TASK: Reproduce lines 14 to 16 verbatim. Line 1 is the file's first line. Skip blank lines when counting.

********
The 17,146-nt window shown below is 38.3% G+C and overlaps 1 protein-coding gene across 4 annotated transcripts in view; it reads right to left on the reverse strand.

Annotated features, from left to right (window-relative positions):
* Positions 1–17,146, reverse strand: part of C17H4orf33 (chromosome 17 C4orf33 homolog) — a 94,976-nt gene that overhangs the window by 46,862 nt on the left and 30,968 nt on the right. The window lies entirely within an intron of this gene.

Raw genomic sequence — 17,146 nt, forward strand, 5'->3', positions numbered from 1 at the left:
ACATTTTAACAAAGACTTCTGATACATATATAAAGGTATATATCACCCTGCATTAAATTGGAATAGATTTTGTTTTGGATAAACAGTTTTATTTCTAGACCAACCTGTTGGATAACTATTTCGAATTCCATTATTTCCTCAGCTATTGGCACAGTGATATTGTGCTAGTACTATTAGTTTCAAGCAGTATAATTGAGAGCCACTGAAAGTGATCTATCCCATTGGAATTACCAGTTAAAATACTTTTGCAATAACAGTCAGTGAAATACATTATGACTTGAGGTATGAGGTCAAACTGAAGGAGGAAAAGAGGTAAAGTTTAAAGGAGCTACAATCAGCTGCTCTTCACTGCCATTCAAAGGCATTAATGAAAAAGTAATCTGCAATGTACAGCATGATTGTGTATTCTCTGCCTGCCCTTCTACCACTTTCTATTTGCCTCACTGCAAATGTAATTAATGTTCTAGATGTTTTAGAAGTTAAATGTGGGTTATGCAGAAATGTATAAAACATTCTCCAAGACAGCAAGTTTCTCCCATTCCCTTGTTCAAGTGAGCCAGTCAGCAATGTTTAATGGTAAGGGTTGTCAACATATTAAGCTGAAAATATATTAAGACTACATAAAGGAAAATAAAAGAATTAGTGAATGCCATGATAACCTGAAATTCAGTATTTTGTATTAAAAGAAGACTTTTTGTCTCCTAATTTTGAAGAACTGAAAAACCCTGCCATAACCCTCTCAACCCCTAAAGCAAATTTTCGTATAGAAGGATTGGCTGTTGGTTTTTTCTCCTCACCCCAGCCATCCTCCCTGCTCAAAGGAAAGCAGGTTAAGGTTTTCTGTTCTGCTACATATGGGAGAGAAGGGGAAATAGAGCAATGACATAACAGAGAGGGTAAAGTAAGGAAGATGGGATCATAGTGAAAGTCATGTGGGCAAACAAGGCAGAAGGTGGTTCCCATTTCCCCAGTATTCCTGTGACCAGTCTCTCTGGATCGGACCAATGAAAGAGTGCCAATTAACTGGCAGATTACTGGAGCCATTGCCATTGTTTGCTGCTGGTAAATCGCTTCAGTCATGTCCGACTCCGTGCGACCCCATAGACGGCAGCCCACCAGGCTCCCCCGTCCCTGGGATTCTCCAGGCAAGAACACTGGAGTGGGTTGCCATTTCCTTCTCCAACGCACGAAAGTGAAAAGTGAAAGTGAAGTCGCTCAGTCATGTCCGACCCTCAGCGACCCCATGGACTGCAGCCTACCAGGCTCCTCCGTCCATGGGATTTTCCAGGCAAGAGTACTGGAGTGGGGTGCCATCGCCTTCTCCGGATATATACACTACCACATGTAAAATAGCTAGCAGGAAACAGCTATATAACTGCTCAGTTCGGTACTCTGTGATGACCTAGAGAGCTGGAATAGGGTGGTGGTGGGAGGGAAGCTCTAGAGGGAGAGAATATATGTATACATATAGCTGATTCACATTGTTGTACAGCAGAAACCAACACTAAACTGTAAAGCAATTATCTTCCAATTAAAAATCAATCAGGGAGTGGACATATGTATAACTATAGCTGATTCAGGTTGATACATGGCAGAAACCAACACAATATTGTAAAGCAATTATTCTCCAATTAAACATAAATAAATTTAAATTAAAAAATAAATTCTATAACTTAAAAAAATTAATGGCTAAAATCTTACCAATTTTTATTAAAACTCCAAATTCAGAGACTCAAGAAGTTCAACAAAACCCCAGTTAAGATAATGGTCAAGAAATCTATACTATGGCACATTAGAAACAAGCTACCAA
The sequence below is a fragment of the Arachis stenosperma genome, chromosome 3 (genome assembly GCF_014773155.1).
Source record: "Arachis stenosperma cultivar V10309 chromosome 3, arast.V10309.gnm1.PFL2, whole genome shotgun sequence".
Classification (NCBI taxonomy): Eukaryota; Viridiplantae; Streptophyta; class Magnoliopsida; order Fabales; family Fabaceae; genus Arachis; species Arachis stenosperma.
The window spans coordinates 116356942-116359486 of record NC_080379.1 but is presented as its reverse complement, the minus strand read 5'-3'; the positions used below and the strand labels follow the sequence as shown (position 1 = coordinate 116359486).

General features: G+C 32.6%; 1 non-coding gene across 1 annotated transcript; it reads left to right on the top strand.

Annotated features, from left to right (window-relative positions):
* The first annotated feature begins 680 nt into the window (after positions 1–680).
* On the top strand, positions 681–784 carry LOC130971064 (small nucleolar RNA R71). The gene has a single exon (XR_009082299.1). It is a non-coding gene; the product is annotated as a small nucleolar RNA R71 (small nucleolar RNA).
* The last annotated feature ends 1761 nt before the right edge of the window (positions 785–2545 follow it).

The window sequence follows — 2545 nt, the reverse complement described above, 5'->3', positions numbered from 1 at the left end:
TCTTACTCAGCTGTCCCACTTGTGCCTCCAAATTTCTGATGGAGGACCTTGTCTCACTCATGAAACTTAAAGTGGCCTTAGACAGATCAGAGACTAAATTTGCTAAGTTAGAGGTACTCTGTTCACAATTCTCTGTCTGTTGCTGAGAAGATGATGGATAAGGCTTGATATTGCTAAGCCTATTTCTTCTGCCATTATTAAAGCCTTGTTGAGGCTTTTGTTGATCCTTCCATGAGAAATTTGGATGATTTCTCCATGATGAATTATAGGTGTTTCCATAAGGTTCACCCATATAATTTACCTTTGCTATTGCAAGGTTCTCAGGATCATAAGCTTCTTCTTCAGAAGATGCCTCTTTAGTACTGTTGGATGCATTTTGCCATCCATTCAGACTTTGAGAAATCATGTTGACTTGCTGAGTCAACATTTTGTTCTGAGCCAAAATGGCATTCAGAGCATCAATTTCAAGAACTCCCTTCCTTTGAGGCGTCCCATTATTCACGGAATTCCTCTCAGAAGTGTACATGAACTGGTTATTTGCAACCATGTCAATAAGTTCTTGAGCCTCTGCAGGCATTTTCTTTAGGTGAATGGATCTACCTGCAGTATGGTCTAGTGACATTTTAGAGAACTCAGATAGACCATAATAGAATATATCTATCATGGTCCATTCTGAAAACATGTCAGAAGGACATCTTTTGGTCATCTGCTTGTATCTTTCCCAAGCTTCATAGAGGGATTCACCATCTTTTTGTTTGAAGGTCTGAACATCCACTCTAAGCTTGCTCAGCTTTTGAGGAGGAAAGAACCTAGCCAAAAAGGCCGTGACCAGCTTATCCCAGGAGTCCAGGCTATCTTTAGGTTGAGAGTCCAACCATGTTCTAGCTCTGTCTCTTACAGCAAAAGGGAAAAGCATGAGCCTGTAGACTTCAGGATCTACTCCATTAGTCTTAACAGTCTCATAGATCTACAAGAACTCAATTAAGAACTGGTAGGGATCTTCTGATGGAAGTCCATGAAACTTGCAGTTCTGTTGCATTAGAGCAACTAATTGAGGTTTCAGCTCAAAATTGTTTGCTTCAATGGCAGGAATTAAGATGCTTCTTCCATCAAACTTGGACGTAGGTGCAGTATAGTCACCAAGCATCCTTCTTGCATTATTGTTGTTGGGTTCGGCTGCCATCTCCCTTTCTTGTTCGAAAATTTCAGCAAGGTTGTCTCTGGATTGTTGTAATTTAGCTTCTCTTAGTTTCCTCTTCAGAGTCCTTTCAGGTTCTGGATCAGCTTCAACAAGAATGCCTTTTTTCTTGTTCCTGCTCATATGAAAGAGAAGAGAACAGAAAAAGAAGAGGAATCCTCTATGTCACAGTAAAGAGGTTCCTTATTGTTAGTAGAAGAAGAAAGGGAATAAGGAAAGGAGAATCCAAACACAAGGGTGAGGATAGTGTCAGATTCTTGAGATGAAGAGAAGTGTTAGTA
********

* The last annotated feature ends 1761 nt before the right edge of the window (positions 785–2545 follow it).

The window sequence follows — 2545 nt, the reverse complement described above, 5'->3', positions numbered from 1 at the left end:
TCTTACTCAGCTGTCCCACTTGTGCCTCCAAATTTCTGATGGAGGACCTTGTCTCACTCATGAAACTTAAAGTGGCCTTAGACAGATCAGAGACTAAATTTGCTAAGTTAGAGGTACTCTGTTCACAATTCTCTGTCTGTTGCTGAGAAGATGATGGATAAGGCTTGATATTGCTAAGCCTATTTCTTCTGCCATTATTAAAGCCTTGTTGAGGCTTTTGTTGATCCTTCCATGAGAAATTTGGATGATTTCTCCATGATGAATTATAGGTGTTTCCATAAGGTTCACCCATATAATTTACCTTTGCTATTGCAAGGTTCTCAGGATCATAAGCTTCTTCTTCAGAAGATGCCTCTTTAGTACTGTTGGATGCATTTTGCCATCCATTCAGACTTTGAGAAATCATGTTGACTTGCTGAGTCAACATTTTGTTCTGAGCCAAAATGGCATTCAGAGCATCAATTTCAAGAACTCCCTTCCTTTGAGGCGTCCCATTATTCACGGAATTCCTCTCAGAAGTGTACATGAACTGGTTATTTGCAACCATGTCAATAAGTTCTTGAGCCTCTGCAGGCATTTTCTTTAGGTGAATGGATCTACCTGCAGTATGGTCTAGTGACATTTTAGAGAACTCAGATAGACCATAATAGAATATATCTATCATGGTCCATTCTGAAAACATGTCAGAAGGACATCTTTTGGTCATCTGCTTGTATCTTTCCCAAGCTTCATAGAGGGATTCACCATCTTTTTGTTTGAAGGTCTGAACATCCACTCTAAGCTTGCTCAGCTTTTGAGGAGGAAAGAACCTAGCCAAAAAGGCCGTGACCAGCTTATCCCAGGAGTCCAGGCTATCTTTAGGTTGAGAGTCCAACCATGTTCTAGCTCTGTCTCTTACAGCAAAAGGGAAAAGCATGAGCCTGTAGACTTCAGGATCTACTCCATTAGTCTTAACAGTCTCATAGATCTACAAGAACTCAATTAAGAACTGGTAGGGATCTTCTGATGGAAGTCCATGAAACTTGCAGTTCTGTTGCATTAGAGCAACTAATTGAGGTTTCAGCTCAAAATTGTTTGCTTCAATGGCAGGAATTAAGATGCTTCTTCCATCAAACTTGGACGTAGGTGCAGTATAGTCACCAAGCATCCTTCTTGCATTATTGTTGTTGGGTTCGGCTGCCATCTCCCTTTCTTGTTCGAAAATTTCAGCAAGGTTGTCTCTGGATTGTTGTAATTTAGCTTCTCTTAGTTTCCTCTTCAGAGTCCTTTCAGGTTCTGGATCAGCTTCAACAAGAATGCCTTTTTTCTTGTTCCTGCTCATATGAAAGAGAAGAGAACAGAAAAAGAAGAGGAATCCTCTATGTCACAGTAAAGAGGTTCCTTATTGTTAGTAGAAGAAGAAAGGGAATAAGGAAAGGAGAATCCAAACACAAGGGTGAGGATAGTGTCAGATTCTTGAGATGAAGAGAAGTGTTAGTA